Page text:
People just can’t stop talking about Google+, the search giant’s hot new social network. We know we can’t. And according to a report by the Pew Research Center’s Project for Excellence in Journalism, nobody else can either: For the week of June 26 through July 1, talk about Google+ accounted for 35 percent of all tweeted news links.
According to Pew, Twitter members “were mostly excited about the new Facebook competitor, especially when it came to the issue of privacy.”
The No. 2 topic was “global warming,” which accounted for 11 percent of all news links sent over Twitter. All of those links were from British publications, one of which was an article from the Guardian, which reported on a former chief scientific advisor to the government urging Britain’s Prime Minister David Cameron to speak out about the dangers of climate change.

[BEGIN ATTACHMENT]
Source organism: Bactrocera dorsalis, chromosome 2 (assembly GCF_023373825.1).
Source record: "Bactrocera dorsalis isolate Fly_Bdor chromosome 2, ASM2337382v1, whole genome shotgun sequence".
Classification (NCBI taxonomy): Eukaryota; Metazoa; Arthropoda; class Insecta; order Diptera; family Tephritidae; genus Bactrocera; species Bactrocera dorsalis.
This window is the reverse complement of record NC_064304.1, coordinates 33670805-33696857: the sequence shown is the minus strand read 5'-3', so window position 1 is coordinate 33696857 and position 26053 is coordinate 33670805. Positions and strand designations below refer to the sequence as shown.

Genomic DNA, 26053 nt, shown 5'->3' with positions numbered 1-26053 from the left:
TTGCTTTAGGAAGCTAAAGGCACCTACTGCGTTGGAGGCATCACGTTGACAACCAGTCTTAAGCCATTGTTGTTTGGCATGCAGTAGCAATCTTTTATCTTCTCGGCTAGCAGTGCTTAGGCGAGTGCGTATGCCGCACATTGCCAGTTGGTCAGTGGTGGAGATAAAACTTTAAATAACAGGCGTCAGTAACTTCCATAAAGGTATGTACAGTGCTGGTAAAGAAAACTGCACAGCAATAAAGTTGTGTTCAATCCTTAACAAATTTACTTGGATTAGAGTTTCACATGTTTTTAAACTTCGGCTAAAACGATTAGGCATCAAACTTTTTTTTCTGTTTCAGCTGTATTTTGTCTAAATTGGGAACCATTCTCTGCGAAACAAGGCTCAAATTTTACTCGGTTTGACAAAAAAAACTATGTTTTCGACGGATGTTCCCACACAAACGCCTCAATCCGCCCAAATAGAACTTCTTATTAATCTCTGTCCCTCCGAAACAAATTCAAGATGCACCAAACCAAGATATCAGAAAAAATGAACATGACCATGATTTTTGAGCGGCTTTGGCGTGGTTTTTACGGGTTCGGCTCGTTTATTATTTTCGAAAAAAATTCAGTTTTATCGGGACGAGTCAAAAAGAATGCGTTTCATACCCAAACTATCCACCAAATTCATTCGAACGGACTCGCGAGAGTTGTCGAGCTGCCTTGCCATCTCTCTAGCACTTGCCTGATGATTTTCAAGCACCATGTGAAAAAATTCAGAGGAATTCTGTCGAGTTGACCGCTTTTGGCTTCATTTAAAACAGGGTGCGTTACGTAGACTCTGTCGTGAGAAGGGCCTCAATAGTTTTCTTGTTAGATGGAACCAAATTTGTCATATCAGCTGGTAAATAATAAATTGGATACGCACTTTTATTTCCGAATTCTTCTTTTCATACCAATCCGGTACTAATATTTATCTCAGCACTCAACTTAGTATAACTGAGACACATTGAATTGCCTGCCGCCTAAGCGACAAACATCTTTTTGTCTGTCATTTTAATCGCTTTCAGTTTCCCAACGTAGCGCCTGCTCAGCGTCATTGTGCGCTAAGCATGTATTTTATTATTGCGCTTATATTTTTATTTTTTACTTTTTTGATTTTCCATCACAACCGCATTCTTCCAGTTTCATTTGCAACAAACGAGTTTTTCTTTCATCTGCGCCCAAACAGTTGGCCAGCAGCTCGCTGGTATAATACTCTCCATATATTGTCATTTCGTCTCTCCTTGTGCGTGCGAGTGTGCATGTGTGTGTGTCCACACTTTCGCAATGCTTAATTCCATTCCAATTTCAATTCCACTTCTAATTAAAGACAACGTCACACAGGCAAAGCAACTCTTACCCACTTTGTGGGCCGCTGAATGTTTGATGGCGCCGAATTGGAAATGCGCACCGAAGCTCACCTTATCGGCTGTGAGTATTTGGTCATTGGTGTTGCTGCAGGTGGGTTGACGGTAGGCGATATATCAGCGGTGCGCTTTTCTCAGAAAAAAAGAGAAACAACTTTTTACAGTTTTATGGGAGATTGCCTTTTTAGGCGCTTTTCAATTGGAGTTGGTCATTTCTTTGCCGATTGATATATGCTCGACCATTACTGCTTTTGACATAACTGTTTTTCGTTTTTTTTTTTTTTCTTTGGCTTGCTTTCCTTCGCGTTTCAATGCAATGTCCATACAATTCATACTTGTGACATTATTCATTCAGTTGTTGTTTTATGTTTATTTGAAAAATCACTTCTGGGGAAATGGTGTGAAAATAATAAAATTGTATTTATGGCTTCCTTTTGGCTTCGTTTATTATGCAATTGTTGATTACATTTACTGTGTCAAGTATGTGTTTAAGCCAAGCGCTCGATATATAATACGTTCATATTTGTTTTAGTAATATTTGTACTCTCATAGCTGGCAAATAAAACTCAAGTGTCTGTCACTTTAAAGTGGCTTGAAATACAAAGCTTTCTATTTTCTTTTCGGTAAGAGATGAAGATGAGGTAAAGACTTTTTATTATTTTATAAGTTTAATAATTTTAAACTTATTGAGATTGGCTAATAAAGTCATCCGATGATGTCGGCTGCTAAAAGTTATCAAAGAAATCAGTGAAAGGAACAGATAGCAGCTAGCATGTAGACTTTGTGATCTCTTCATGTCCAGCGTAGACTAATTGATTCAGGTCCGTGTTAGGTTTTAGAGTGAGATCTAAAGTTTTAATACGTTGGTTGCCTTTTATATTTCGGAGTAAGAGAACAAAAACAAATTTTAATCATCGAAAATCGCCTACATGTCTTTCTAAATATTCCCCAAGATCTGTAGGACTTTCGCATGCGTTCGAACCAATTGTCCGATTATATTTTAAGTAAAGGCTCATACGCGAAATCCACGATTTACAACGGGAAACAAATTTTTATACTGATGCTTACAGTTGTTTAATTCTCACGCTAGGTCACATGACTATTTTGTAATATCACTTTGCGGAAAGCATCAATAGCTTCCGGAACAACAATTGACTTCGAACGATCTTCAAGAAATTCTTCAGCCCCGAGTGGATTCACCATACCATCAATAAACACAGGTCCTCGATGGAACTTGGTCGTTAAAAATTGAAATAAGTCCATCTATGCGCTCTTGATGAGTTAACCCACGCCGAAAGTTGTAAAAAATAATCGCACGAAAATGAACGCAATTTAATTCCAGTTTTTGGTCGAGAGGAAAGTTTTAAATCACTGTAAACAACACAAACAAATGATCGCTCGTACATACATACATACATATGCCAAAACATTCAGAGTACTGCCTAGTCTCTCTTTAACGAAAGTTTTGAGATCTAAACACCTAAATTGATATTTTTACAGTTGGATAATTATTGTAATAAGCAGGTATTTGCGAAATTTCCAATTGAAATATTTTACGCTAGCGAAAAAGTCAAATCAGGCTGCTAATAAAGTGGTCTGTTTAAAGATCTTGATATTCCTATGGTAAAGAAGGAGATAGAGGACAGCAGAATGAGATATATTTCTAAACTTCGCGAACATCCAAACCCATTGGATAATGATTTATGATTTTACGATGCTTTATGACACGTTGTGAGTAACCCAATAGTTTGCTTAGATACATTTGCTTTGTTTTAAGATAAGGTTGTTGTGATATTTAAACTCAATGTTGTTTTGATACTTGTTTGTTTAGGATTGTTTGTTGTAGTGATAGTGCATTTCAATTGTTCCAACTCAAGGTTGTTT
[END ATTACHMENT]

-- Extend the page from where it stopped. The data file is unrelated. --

Next on the list is “hackers and al Qaeda,” says Pew. This was due to the British government hacking a website of the terrorist group, and replacing the directions for making bombs with recipes for cupcakes. British unemployment came in at number four, and Tea Party presidential candidate Michelle Bachmann was number five, with 6 percent. Most of Bachmann’s links were to a story about her husband receiving $137,000 from Medicaid.
News links are then only category Google+ won with regards to Twitter. As we previously reported, the Google +1 Button has already become more widely used on websites than Twitter’s Tweet button. (Facebook still beat both by a large margin.) This is surprising, considering the +1 Button is still only vaguely useful, even on Google+, where it’s functionality is most visible. Not just that, but Google+ is still in beta mode, and only open to a limited number of people. Once Plus opens its gates to the public, we have a feeling 35 percent of Twitter links is only the beginning.